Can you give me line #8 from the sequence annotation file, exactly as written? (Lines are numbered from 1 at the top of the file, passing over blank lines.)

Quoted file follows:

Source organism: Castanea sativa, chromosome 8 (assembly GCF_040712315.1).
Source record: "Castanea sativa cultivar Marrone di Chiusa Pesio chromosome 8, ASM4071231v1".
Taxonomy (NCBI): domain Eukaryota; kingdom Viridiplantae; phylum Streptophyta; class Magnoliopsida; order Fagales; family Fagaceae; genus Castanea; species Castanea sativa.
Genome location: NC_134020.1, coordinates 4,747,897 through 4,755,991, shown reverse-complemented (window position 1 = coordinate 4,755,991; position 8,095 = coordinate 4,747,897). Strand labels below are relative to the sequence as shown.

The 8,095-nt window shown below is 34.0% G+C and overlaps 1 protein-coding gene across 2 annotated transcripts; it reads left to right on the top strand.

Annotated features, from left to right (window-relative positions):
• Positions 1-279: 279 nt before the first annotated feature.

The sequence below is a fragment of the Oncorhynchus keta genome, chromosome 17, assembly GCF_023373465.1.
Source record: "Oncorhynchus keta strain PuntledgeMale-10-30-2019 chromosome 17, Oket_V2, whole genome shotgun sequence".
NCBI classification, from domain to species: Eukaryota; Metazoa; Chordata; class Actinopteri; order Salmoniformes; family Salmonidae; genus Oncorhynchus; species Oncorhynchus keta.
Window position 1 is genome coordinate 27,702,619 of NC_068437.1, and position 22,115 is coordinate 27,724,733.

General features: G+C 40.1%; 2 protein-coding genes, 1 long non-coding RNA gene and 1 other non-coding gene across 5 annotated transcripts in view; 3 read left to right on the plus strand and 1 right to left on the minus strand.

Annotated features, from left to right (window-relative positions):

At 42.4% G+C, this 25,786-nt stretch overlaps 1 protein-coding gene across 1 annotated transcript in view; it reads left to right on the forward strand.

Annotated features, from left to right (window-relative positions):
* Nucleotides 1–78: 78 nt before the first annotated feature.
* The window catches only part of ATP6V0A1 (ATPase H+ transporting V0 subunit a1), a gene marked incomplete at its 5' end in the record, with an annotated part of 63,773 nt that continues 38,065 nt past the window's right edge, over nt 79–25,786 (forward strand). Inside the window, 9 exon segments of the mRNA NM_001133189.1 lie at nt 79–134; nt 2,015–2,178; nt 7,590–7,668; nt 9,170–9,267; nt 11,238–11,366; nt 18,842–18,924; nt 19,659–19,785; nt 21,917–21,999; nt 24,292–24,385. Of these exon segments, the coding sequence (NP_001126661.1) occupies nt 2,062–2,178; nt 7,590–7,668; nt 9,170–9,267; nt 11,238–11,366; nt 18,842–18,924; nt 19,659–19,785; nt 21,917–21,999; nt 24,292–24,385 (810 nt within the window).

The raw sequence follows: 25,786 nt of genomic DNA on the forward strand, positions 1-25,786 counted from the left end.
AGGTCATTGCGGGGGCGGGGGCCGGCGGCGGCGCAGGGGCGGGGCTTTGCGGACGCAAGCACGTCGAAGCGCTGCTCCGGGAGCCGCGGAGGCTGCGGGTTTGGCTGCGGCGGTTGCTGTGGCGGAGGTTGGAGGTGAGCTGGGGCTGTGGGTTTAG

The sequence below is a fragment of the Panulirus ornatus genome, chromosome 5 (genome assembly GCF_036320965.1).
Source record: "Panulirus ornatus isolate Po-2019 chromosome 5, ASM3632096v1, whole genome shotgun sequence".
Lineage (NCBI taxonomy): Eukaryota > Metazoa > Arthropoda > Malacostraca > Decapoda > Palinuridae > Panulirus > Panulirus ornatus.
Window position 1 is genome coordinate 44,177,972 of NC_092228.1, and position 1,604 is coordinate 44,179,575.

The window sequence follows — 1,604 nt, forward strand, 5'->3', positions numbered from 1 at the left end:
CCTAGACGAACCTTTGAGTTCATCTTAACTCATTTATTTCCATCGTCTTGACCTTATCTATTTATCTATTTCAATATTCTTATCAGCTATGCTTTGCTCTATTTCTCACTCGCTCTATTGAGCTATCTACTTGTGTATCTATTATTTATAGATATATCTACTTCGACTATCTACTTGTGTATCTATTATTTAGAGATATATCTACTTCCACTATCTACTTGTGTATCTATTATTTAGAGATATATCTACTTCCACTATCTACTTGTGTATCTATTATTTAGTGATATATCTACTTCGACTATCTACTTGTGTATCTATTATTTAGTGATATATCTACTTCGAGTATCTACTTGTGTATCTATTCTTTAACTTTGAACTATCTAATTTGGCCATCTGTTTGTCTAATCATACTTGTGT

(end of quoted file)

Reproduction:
The sequence below is a fragment of the Oncorhynchus keta genome, chromosome 17, assembly GCF_023373465.1.